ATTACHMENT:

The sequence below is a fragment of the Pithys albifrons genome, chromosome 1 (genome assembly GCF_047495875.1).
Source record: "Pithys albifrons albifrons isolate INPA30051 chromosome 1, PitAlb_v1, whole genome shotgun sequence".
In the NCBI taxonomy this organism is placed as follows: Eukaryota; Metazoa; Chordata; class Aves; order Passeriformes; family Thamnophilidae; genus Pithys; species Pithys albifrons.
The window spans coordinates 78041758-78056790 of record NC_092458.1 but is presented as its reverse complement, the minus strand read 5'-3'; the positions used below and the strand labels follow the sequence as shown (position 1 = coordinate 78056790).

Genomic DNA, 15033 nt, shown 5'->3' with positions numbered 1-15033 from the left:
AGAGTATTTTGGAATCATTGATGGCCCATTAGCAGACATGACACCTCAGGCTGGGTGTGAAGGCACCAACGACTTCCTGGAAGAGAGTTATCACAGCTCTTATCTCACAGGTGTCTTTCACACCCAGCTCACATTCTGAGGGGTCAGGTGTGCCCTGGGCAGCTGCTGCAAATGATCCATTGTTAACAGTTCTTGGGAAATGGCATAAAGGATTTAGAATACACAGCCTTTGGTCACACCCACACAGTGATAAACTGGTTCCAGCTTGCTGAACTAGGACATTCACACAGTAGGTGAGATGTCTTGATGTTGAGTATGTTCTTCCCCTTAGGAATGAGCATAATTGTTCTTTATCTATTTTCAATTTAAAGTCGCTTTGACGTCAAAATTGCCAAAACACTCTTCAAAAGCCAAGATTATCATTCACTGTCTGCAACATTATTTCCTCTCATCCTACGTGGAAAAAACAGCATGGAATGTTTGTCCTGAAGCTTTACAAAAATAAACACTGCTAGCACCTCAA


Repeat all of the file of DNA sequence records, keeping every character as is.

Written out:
The sequence below is a fragment of the Pithys albifrons genome, chromosome 1 (genome assembly GCF_047495875.1).
Source record: "Pithys albifrons albifrons isolate INPA30051 chromosome 1, PitAlb_v1, whole genome shotgun sequence".
In the NCBI taxonomy this organism is placed as follows: Eukaryota; Metazoa; Chordata; class Aves; order Passeriformes; family Thamnophilidae; genus Pithys; species Pithys albifrons.
The window spans coordinates 78041758-78056790 of record NC_092458.1 but is presented as its reverse complement, the minus strand read 5'-3'; the positions used below and the strand labels follow the sequence as shown (position 1 = coordinate 78056790).

Genomic DNA, 15033 nt, shown 5'->3' with positions numbered 1-15033 from the left:
AGAGTATTTTGGAATCATTGATGGCCCATTAGCAGACATGACACCTCAGGCTGGGTGTGAAGGCACCAACGACTTCCTGGAAGAGAGTTATCACAGCTCTTATCTCACAGGTGTCTTTCACACCCAGCTCACATTCTGAGGGGTCAGGTGTGCCCTGGGCAGCTGCTGCAAATGATCCATTGTTAACAGTTCTTGGGAAATGGCATAAAGGATTTAGAATACACAGCCTTTGGTCACACCCACACAGTGATAAACTGGTTCCAGCTTGCTGAACTAGGACATTCACACAGTAGGTGAGATGTCTTGATGTTGAGTATGTTCTTCCCCTTAGGAATGAGCATAATTGTTCTTTATCTATTTTCAATTTAAAGTCGCTTTGACGTCAAAATTGCCAAAACACTCTTCAAAAGCCAAGATTATCATTCACTGTCTGCAACATTATTTCCTCTCATCCTACGTGGAAAAAACAGCATGGAATGTTTGTCCTGAAGCTTTACAAAAATAAACACTGCTAGCACCTCAA